All the visceral ways black women in America have been hurt by the coronavirus unemployment crisis

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Research from Facebook COO Sheryl Sandberg’s nonprofit Lean In shows that black women are among the hardest hit by the coronavirus unemployment crisis.
The survey of more than 2,600 people found that black women were twice as likely as white men to say that they were laid off or furloughed in the wake of the pandemic.
Black women were also much more likely than white men to say they were struggling to pay rent and pay for basic necessities, according to the survey.
A recent study from the Economic Policy Institute backed up those findings, showing that black women are more than 30% more likely to be out of work during the pandemic than white men.
This economic inequality is due to a number of factors, including that black women are overrepresented in the service industry, and are paid less than white men and women.
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The coronavirus pandemic, and the history-making rise in unemployment, has impacted millions of Americans. But among the worst hit by the economic fallout are black women, according to data from Facebook COO Sheryl Sandberg’s nonprofit, Lean In, which is backed up by a new study from left-leaning think tank Economic Policy Institute.

Lean In’s survey of more than 2,600 people found that black women are twice as likely as white men to say that they’d either been laid off, furloughed, or had their hours or pay reduced because of the coronavirus pandemic. Some 54% of black women reported facing economic challenges like getting laid off or having their pay docked, compared to 44% of black men, 31% of white women, and 27% of white men.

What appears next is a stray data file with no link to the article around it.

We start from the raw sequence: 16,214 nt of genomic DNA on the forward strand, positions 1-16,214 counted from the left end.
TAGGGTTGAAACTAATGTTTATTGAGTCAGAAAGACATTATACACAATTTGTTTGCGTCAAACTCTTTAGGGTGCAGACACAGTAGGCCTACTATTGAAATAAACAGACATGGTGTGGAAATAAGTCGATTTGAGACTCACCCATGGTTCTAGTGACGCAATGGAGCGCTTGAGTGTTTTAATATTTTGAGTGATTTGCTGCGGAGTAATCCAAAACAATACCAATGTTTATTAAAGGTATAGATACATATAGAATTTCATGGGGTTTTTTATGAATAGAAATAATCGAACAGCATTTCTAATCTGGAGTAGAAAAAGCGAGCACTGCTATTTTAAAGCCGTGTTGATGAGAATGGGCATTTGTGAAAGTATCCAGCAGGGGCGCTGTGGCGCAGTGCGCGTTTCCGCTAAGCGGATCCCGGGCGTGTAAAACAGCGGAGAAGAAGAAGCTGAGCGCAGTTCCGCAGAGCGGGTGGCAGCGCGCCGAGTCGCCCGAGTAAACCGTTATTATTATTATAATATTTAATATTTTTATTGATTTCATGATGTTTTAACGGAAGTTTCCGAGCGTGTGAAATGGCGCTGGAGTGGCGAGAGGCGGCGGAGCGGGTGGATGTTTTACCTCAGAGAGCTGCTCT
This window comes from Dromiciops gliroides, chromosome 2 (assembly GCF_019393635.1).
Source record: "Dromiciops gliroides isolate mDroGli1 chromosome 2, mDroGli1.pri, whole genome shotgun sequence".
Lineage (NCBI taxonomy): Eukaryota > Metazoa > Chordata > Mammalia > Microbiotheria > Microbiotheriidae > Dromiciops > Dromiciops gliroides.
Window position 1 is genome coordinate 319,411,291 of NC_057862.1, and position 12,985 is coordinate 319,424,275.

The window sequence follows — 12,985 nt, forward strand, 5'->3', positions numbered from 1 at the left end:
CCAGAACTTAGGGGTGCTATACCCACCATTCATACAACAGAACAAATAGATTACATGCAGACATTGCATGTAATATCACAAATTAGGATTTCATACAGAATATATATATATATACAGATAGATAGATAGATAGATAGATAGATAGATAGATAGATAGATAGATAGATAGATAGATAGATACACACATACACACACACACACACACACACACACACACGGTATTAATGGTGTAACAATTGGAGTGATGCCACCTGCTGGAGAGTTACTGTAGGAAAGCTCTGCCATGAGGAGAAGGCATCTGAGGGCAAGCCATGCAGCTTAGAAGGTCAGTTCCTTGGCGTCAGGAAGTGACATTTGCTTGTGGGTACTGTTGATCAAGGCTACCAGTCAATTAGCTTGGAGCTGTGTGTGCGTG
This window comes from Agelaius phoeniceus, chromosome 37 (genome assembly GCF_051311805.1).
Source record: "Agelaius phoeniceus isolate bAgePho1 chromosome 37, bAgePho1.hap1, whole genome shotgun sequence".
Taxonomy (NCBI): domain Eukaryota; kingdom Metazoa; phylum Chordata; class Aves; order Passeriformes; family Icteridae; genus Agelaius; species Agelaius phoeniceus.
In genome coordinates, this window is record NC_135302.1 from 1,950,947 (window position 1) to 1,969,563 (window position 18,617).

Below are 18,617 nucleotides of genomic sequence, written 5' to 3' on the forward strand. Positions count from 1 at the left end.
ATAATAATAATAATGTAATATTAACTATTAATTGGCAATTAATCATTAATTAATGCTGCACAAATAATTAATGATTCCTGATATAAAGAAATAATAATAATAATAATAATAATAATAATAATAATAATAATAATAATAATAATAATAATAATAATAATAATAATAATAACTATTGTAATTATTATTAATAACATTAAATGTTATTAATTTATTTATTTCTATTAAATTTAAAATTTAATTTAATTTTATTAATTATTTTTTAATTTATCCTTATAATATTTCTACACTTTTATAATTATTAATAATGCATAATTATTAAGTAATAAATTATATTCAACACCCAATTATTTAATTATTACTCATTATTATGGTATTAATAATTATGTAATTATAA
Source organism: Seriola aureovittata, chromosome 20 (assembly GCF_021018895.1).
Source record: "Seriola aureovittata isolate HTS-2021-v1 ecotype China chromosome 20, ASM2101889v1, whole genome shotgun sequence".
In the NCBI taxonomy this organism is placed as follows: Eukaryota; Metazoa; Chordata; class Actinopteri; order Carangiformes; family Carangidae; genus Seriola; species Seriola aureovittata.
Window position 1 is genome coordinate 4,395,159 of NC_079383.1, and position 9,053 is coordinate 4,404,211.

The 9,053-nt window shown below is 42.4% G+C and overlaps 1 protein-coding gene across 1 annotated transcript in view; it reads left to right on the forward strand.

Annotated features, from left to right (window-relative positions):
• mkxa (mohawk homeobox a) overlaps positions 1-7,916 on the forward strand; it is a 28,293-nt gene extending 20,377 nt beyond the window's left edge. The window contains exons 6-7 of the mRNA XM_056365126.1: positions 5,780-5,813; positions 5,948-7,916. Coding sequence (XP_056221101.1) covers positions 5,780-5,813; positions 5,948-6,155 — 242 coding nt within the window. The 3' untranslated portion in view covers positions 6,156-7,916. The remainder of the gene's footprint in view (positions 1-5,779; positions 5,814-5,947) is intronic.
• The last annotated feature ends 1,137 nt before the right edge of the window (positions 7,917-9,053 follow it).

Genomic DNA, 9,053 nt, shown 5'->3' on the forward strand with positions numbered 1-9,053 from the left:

When asked how long they could survive (in other words, pay for rent and groceries) if they lost their income, 34% of black women said less than one month, versus 28% of black men, 25% of white women and 11% of white men.

EPI’s study reaffirmed the disparities that Lean In found related to race and gender, highlighting that black women are 32% more likely than white men to be out of work during the pandemic.

In its analysis of data from the Bureau of Labor Statistics, EPI determined that the unemployment rate for black women in April was 16.9%, compared with 16.4% for black men, 15.8% for white women, and 12.8% for white men. Even looking at the percentage of a demographic currently employed (which helps account for people who aren’t actively looking for work), EPI found that black women are employed at the lowest rate and saw the steepest dropoff from February to April.

“Although the current strain of the coronavirus is one that humans have never experienced before, the disparate racial impact of the virus is deeply rooted in historic and ongoing social and economic injustices,” the report’s authors, Elise Gould and Valerie Wilson, wrote.

As Sheryl Sandberg told Business Insider in a recent interview, the pandemic is exposing and exacerbating inequality that already exists.

“Inequality …read more

Source:: Business Insider

      

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